Alongside our interview, Mr Cheng has published his own detailed account of what happened to him.
In it, he says that on the 11th day of his detention his treatment suddenly improved, a date that he says coincides with the first international media reports about his disappearance.
UK government sources say that, behind the scenes, intense diplomatic activity was already under way to try to secure his release.
Of China’s only public version of events – the allegation that he was placed in 15 days administrative detention for soliciting prostitution – Mr Cheng is dismissive.
“It was a tactic for secretly and arbitrarily incarcerating me for an even longer period, without interference from third parties.”
In China, administrative detention is a penalty that can be imposed by the police, acting with no judicial oversight. And, he suggests, the circumstances of his arrest appear unusual.
Allegations of soliciting prostitution are normally dealt with in China as a routine matter by the local police. They are far less likely to be the concern of the Chinese border authorities in West Kowloon station.
Mr. Cheng’s written statement also mentions that, before his arrest, he stopped in Shenzhen for a massage.
I ask him directly if he paid for sex.
“I don’t want to focus on the question of whether I solicited a prostitute, because that’s exactly what they want,” he replies.
“So, I just want to state clearly that I did nothing regrettable to the people I cherish and love.”
Whatever the reasons behind the decision to release him, he says it came with a warning.
“They stated that if I receive media interviews and speak out [about] anything other than ‘soliciting prostitution’ publicly, I will be taken back to mainland China from Hong Kong.”
The UK’s Hong Kong consulate has since reviewed, and tightened up, its guidelines for local staff travelling on work trips to the Chinese mainland.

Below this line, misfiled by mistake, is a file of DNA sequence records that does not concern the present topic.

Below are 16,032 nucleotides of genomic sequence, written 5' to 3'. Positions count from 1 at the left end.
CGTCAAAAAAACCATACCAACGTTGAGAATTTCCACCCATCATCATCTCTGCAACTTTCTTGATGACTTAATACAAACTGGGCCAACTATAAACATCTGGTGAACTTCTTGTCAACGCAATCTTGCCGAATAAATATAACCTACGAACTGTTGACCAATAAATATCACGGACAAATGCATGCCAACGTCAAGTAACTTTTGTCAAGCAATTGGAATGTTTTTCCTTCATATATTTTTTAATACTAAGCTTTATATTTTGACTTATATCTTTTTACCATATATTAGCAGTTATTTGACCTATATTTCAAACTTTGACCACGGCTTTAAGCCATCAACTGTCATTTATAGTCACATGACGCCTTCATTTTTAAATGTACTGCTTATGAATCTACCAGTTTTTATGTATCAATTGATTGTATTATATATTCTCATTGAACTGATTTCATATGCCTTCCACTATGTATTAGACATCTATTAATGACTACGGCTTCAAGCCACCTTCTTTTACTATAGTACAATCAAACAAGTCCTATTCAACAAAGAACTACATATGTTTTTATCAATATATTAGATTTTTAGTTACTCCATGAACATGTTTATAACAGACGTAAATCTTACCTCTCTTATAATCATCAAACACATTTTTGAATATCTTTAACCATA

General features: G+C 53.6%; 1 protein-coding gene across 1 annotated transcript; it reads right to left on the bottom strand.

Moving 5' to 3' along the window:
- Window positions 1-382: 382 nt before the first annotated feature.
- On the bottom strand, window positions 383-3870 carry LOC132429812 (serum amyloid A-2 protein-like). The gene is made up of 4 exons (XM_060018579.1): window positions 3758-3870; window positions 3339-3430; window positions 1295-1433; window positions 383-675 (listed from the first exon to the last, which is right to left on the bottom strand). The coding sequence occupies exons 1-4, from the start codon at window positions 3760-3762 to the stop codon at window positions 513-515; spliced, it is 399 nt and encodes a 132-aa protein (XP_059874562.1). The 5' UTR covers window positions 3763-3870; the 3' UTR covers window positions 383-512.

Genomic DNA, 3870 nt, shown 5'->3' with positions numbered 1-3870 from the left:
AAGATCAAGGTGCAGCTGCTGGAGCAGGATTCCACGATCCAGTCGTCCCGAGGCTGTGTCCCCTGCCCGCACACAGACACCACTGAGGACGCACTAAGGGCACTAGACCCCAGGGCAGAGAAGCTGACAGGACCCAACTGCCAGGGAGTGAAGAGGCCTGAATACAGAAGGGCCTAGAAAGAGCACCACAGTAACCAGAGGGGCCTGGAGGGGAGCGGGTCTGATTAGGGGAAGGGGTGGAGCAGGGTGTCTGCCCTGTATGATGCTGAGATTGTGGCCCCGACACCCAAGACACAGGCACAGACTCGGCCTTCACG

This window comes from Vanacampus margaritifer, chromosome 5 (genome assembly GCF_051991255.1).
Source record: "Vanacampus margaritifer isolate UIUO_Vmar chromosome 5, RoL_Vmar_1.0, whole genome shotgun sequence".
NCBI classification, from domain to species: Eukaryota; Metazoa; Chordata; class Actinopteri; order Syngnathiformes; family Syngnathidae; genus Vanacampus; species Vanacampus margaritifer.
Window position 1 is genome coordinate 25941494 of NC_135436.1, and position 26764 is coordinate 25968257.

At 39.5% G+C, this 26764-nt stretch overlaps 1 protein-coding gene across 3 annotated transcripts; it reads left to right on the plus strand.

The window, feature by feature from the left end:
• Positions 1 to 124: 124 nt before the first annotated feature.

What will Simon Cheng do now?
Simon Cheng has told the BBC that he believes it is too dangerous for him to return to Hong Kong.
Initially, he was so concerned about his safety, he refused to allow the UK government to issue a statement condemning the way he’d been treated.
And, as a result of his long interrogation at the hands of the Chinese secret police, the UK now sees him as a security risk.
He was asked to resign from his post, although UK sources say he was provided with support, including a two-year working visa for the UK.
“Our hearts are with Simon Cheng and his family,” Dominic Raab, the British Foreign Secretary, told the BBC.
“From the outset my overriding concern has been to make sure that he’s taken care of properly and he gets the support that he needs.”
But Mr Cheng’s written statement suggests he does not see the protection he’s being offered as adequate and, he says, he’s now seeking asylum anywhere he can feel safe.
While he faces an uncertain future, the political and diplomatic ramifications of his extraordinary testimony are likely to be significant.
The claims he makes will feed into the already frayed relations between the UK and China over the subject of Hong Kong.
China will face questions about the use of torture in its headlong search for proof of foreign interference.
The British government will face questions about whether it could have done more to protect Mr Cheng as well as its treatment of him since.
As for Hong Kong’s protesters – who began their fight against an extradition bill that would have allowed suspects to be sent to China – Simon Cheng’s story will confirm one thing above all else: that there is indeed much to fear from a justice system so at odds with their own.